On craftsmanship, curiosity, and the love of know-how.
It’s so damned easy to find a service that will take your money and create a website for you, or use a cloud to host your project. But with ease comes trade-offs. Namely, creativity and self-reliance.
When we use these tools, our expression and creativity become constrained by how the makers of the services crafted their tools. The medium shapes the message, as Marshall Mccluen said. And there’s usually little flexibility around that, as those makers (justifiably) have a vision to achieve and letting others tamper with that doesn’t jibe well with said vision.
The other loss is self-reliance. What happens if we forget how to make these digital things ourselves, the places we go for knowledge aren’t reliable or reachable, or an internet isn’t available?
I don’t mean to imply everything will crash. That’s always possible, but what I’m saying is that I want to preserve the ability to craft and understand these technologies ourselves.
Offline Knowledge #
I built an offline knowledge database. It’s powered by Kiwix and has about 150GB of data, including all of wikipedia (as of 2023/08/01), everything from Project Gutenberg, and other personal info. All of this is open source, and I can plug this in anywhere, on any machine, and have instant access to the world’s knowledge. No ads, no tracking, no internet required.
If I decide to take this further, I’ll:
- Look into compiling the data so it’ll work on a low-power device like a kindle.
- Host it specifically on a raspberry pi and have it available via my local network.
- Use a waterproof USB stick and try it while camping.
I tried using wiby.me to make my own search engine. The retro feel and embracing of the small web was really interesting to me. After a couple of attempts, I gave up. The site loaded, but I wasn’t enough of an expert to diagnose all the issues that come with debugging a mysql database and crawlers.
It was fun, and I felt really powerful there for a minute, churning through config files and creating databases and writing code myself. Maybe some other time I’ll come back to it.
I’ve used Nextcloud to make my own platform-agnostic cloud, which was great. I’d like to host things on a raspberry pi and have it be powered by solar. Maybe I start with a local version on an old Mac mini.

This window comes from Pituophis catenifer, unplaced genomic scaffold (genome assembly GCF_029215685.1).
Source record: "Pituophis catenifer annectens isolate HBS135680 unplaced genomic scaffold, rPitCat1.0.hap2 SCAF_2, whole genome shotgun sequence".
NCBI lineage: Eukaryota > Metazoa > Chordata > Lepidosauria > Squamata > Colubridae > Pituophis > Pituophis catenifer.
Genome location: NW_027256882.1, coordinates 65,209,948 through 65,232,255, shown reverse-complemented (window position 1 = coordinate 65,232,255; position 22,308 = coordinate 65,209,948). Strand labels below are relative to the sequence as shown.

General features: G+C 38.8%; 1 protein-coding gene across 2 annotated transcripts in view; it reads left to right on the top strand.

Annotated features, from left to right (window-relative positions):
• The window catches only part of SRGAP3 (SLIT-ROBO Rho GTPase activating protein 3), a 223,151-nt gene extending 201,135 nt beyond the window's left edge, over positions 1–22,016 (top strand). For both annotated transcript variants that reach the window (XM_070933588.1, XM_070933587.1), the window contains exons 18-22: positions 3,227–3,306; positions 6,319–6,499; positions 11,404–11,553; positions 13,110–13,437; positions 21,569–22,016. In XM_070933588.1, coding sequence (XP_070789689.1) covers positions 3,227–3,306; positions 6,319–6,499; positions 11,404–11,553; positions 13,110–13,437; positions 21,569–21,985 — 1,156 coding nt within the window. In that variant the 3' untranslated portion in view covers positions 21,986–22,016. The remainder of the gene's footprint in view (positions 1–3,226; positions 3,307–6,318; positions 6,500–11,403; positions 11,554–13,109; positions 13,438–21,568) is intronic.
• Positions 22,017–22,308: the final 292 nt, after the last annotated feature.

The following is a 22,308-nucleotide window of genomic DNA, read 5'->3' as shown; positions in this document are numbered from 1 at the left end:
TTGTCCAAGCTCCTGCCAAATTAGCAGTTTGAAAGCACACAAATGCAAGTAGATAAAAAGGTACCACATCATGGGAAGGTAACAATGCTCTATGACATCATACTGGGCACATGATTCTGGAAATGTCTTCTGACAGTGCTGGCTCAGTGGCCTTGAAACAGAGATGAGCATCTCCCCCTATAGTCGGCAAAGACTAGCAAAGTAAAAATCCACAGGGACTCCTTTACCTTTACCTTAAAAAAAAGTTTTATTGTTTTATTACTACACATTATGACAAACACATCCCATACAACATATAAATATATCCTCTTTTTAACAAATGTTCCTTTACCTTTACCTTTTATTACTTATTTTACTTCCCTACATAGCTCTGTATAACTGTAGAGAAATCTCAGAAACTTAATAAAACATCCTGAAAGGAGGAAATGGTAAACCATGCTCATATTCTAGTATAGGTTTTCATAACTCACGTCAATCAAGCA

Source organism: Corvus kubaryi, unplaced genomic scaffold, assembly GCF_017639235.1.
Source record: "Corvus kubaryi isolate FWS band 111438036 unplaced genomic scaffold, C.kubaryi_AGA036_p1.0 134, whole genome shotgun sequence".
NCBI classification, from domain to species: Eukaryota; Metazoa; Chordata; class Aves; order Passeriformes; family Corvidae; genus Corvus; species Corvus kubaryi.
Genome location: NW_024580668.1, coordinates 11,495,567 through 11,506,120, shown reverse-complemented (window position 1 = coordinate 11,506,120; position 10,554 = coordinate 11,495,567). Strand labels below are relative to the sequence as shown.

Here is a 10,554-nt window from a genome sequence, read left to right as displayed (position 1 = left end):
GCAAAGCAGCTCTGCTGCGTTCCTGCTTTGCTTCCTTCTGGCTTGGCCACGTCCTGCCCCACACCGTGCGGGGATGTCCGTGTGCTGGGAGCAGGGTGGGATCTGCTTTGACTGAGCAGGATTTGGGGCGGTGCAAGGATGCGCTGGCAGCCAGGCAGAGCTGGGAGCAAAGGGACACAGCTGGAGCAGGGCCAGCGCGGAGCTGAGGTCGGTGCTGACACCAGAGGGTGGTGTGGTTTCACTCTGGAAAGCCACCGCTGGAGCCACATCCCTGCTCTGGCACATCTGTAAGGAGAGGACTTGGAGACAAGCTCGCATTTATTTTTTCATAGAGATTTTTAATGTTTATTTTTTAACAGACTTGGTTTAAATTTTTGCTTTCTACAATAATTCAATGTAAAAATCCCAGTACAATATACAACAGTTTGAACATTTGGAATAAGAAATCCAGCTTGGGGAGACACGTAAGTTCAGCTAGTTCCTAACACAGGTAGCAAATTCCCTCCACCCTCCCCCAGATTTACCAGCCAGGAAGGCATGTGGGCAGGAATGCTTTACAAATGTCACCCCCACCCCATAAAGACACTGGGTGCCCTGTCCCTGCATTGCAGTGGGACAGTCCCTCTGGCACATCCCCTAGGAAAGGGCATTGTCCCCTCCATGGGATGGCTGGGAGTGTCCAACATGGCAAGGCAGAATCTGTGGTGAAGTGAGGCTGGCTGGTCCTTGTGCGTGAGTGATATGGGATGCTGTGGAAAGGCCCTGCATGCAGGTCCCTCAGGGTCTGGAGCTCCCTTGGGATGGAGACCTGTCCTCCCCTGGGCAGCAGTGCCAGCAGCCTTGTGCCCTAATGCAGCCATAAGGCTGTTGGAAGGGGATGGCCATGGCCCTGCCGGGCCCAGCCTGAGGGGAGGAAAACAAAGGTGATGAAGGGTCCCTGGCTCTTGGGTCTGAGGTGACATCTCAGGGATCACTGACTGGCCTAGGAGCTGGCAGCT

After things really went south on Twitter (see: when Elon took over), I started hosting my own Mastodon instance: hooray.computer. It’s been a really fun ride, and showing me that small social networking is a much better connector with fewer people screaming into various voids.
It was a difficult learning curve, but the Digital Ocean Marketplace is a good place to start if you’re looking at trying it out yourself. Remember: the setup’s the easy part. Upgrades are a different story.
If Snapcraft offered something like this for Mastodon like they do for NextCloud, I’d move over in a minute. You lose a little bit of control over your installation when you use things from Snap, but the tradeoffs have been worth it to me.
Personal LLM #
I’d also like a personal LLM that would search my knowledge and notes, provide provocative questions, and fulfill what I see as the role of ultimate personal assistant.
I’ve used Simon Wilson’s LLM to install a few local versions of gpt4-all. It’s wildly fun. Mostly, all it’s good for is helping me debug code, but that in and of itself is fantastic.
I don’t care one iota about using it for creativity, it’s all programmatic stuff for me. If I’m able to add more data to the training model (which I’m investigating), it’ll be great. I’ve archived a ton of neat websites over the years (nerds: learn
wget and you will not regret it).
You may have already seen my iPod restorations, but I want to continue this trend and be able to maintain my own tech when it breaks. Or crack it open if I wanna do something cool.